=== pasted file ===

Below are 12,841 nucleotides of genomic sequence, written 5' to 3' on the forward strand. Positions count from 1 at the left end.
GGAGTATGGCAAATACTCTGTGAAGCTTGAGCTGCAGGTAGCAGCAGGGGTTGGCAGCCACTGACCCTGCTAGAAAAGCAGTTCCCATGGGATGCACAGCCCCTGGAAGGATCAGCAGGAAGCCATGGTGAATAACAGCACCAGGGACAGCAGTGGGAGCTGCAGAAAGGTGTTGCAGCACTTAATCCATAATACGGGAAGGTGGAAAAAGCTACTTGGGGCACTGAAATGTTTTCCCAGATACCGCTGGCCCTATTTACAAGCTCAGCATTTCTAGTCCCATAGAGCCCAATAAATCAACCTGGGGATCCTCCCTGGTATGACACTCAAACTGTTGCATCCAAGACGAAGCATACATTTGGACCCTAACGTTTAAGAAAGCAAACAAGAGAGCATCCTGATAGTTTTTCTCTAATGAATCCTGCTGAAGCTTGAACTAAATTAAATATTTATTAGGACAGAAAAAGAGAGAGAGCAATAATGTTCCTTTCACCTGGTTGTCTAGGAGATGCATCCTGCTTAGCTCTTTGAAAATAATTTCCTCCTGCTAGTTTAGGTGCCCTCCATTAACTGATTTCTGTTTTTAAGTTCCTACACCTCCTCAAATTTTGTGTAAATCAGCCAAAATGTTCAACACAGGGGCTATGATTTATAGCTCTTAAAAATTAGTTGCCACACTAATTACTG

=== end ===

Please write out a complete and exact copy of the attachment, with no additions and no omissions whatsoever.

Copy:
Below are 12,841 nucleotides of genomic sequence, written 5' to 3' on the forward strand. Positions count from 1 at the left end.
GGAGTATGGCAAATACTCTGTGAAGCTTGAGCTGCAGGTAGCAGCAGGGGTTGGCAGCCACTGACCCTGCTAGAAAAGCAGTTCCCATGGGATGCACAGCCCCTGGAAGGATCAGCAGGAAGCCATGGTGAATAACAGCACCAGGGACAGCAGTGGGAGCTGCAGAAAGGTGTTGCAGCACTTAATCCATAATACGGGAAGGTGGAAAAAGCTACTTGGGGCACTGAAATGTTTTCCCAGATACCGCTGGCCCTATTTACAAGCTCAGCATTTCTAGTCCCATAGAGCCCAATAAATCAACCTGGGGATCCTCCCTGGTATGACACTCAAACTGTTGCATCCAAGACGAAGCATACATTTGGACCCTAACGTTTAAGAAAGCAAACAAGAGAGCATCCTGATAGTTTTTCTCTAATGAATCCTGCTGAAGCTTGAACTAAATTAAATATTTATTAGGACAGAAAAAGAGAGAGAGCAATAATGTTCCTTTCACCTGGTTGTCTAGGAGATGCATCCTGCTTAGCTCTTTGAAAATAATTTCCTCCTGCTAGTTTAGGTGCCCTCCATTAACTGATTTCTGTTTTTAAGTTCCTACACCTCCTCAAATTTTGTGTAAATCAGCCAAAATGTTCAACACAGGGGCTATGATTTATAGCTCTTAAAAATTAGTTGCCACACTAATTACTG